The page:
Why Being HIPAA compliant is not enough

If there is a central key aspect of healthcare security, it is HIPAA. The Health Insurance Portability and Accountability Act of 1996 changed the way healthcare providers increased the security of patient data and information. Every person that works in healthcare, from the front desk person to a brain surgeon, learns exactly what HIPAA is and how they must incorporate it in their jobs. But is following the basic rules of HIPAA truly enough to be secure?

Why is HIPAA not enough?

First, the HIPAA Security Rule is meant to cover a wide range of medical practices, from the small single-doctor office to a huge university teaching hospital. The wide range meant that many of the security elements are necessarily vague. While this allows the Security Rule to apply to the wide range, it also allows for gaps in how patient data is securely treated.

Second, not every standard is required. This is because HIPAA provides guidelines and a framework for security, but it is not prescriptive. It is up to each company or clinic to define what compliance means to them. Addressable standards can be eliminated if the location can document a business reason for not addressing the particular standard. This allows companies to either not implement all the standards that they need or go too far using unnecessary safeguards.

Third, HIPAA does not have any official confirmation of compliance. Compliance is demonstrated through a risk assessment and control documents. This lack of certification means that human error can creep in and affect the security of patient data.  It also makes it hard to know which vendors are really following HIPAA.  

Finally, HIPAA was created in 1996, long before electronic health records were standard practice. Now that the healthcare industry relies on electronic records, HIPAA simply doesn’t address the concerns of a changing, connected world.

How can HITRUST change how you manage ePHI?

HITRUST, or Health Information Trust Alliance Common Security Framework, was created in 2009 to address the changing nature of how patient information was being used and transmitted. While it includes the HIPAA Security Rule as part of its framework, it also uses security standards from:

  • Payment Card Industry Data Security Standard (PCI DSS)
  • Control Objectives for Information and Related Technology (COBIT)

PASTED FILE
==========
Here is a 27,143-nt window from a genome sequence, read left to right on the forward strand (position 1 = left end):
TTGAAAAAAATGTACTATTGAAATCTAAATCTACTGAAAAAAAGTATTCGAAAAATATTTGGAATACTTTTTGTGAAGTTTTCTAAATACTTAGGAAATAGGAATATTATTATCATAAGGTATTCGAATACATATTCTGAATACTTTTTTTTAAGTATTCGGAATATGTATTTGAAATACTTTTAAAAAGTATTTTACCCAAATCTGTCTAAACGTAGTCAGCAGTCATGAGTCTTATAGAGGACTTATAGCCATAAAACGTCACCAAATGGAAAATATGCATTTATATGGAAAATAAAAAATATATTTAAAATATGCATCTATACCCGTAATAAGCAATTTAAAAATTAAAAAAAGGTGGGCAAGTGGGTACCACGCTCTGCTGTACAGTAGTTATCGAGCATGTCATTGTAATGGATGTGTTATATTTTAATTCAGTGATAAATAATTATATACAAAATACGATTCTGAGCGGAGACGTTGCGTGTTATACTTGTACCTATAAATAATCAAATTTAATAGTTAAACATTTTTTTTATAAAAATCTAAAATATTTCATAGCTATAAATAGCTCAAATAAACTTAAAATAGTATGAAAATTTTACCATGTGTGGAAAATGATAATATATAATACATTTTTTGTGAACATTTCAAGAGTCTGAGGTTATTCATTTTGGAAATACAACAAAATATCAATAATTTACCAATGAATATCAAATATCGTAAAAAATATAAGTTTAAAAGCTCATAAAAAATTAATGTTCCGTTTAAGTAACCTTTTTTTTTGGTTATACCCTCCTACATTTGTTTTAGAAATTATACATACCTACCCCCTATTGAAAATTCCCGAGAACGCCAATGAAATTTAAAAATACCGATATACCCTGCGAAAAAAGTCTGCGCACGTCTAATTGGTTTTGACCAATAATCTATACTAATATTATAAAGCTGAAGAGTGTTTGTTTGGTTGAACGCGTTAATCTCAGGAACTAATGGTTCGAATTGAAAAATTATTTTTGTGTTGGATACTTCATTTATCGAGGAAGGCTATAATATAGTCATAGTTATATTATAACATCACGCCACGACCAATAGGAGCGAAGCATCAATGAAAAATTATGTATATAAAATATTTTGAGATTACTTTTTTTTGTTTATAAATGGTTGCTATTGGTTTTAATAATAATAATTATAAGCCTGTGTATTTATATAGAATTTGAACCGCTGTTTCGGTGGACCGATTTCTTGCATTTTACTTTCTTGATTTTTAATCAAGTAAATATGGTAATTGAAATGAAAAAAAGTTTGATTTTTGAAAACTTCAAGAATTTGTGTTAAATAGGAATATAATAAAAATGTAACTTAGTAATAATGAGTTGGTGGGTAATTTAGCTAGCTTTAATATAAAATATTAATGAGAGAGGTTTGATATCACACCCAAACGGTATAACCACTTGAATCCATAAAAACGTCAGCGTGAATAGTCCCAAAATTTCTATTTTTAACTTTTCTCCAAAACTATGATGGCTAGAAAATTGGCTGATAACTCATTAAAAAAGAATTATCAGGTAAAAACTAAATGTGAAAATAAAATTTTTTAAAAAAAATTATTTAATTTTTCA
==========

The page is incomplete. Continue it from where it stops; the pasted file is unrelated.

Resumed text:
• National Institute of Standards and Technology (NIST) Risk Management Framework (RMF)
  • International Organization for Standardization (ISO)
  • Federal Trade Commission (FTC) Red Flags Rule
  • Centers for Medicare and Medicaid Services Addressable Risk Safeguards (CMS ARS)
  • State requirements
  • Multiple other standards

HITRUST is a comprehensive set of standards that more adequately meets the needs of the healthcare industry today. It allows each organization to create a set of control standards that fits their specific risks and needs. And what happens when your organization grows beyond your current control guidelines? HITRUST allows for scaling to include the new risks and needs as you grow.

HITRUST is also kept up to date with the ever-changing security risks and laws. As recent events have shown, new regulations can be passed or existing ones change. HITRUST can adapt to these changes quickly so that you remain compliant without interruption.

HITRUST also makes proving compliance to clients and vendors easier. It uses a single, third-party assessment to show how your organization is compliant across multiple standards. And you receive an actual certification, showing that you are not only HIPAA compliant but also truly able to protect patient data from theft and misuse.

HITRUST is becoming the de facto standard for security in the health space.  We have extensive experience with HITRUST implementation and certification. We are ready to be your full-service security partner

Let’s Talk

As Accorian, we have extensive experience with HITRUST implementation and certification. We are ready to be your full-service security partner as you transition to HITRUST. We will work with you to develop your HITRUST standards as well as implement the control policies.  Feel free to schedule a consultation with us to see how HITRUST can serve your company, your clients, and ultimately the patients.

The Privacy and security issues of expanding Telehealth

Telehealth is the distribution of health-related services and information via electronic channels allowing long-distance patient and clinician contact, care, advice, reminders, education, intervention, monitoring, and remote admissions.

There has been a many fold increase in the adoption due to COVID 19 and patients being unable to travel to meet doctors.